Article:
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15 January, 2016 - 09:13
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Look over the notes you have made about each experience, and reflect on what they tell you about what kinds of assessment you respond to most positively. This may affect the choices you make as you decide how to pursue your own music-learning goals. For example, the course of your inquiry may look different, depending on whether you find critique by experts to be motivating, intimidating, or irrelevant. You may find the following questions helpful to your reflection:

  • What types of goals do you find motivating? Do you seem to be motivated by sharing a common goal with a group of musicians? Do you seem to make better progress when a teacher sets clear goals, or do you prefer to set your own goals?
  • What types of feedback do you find particularly motivating or discouraging? For example, are you discouraged by activities that rate you against others? Motivated by opportunities to perform in front of a crowd?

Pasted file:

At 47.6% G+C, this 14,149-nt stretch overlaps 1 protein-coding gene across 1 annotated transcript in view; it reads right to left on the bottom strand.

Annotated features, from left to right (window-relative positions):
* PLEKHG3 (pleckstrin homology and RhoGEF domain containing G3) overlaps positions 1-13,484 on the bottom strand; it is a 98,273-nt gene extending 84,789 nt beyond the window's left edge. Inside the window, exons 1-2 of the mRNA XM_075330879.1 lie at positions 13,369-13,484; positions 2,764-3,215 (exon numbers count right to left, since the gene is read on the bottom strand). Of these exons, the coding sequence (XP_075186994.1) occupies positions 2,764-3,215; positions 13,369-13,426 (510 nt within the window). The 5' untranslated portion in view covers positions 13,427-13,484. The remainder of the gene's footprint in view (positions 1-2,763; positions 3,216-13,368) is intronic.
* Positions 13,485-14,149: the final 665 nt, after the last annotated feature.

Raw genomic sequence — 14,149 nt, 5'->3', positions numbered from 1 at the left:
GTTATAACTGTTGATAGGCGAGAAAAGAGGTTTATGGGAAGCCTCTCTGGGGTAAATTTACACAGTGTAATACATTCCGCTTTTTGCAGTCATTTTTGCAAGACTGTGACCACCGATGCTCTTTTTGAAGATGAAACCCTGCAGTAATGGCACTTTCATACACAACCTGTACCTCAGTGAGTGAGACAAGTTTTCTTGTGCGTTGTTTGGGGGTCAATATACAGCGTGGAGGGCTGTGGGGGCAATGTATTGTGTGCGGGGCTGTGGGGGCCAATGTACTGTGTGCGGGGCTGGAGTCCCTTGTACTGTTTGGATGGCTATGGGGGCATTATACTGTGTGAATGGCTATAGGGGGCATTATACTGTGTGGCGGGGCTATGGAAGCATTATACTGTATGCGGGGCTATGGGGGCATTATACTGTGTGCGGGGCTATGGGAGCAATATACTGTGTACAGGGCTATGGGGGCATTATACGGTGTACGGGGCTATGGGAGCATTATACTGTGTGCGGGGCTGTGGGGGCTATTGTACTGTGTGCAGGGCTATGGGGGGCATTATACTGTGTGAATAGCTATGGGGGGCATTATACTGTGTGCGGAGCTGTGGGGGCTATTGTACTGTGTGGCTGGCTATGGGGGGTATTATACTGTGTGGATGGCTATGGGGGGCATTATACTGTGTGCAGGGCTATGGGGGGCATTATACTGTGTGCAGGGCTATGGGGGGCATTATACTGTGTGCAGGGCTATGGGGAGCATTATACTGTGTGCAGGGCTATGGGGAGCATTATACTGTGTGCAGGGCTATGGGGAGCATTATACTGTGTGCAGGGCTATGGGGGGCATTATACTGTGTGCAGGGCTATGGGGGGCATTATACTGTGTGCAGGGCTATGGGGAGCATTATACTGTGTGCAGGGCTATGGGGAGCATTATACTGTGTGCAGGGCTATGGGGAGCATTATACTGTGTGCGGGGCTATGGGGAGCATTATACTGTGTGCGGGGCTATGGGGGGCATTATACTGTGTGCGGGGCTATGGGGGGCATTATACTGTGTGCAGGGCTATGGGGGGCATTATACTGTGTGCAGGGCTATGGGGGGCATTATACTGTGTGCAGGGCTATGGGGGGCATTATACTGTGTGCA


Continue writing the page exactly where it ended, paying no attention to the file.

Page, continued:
• Whose opinions do you consider valid assessments of your progress? Can you get feedback from such people regularly? If not, can you build into your reflections the types of questions and feedback that such people would give?
  • If you are going to be pursuing a music learning goal on your own, how might you arrange to include motivating feedback from others? What types of reflection and self-questioning would keep you motivated to continue? What types would leave you discouraged and unable to continue? What realistic, concrete goals can you set that will help you measure your progress?
  • Should you plan on pursuing your music-learning goal at least partly in a formal music-learning situation? In a learning-by-doing situation? In informal meetings with friends?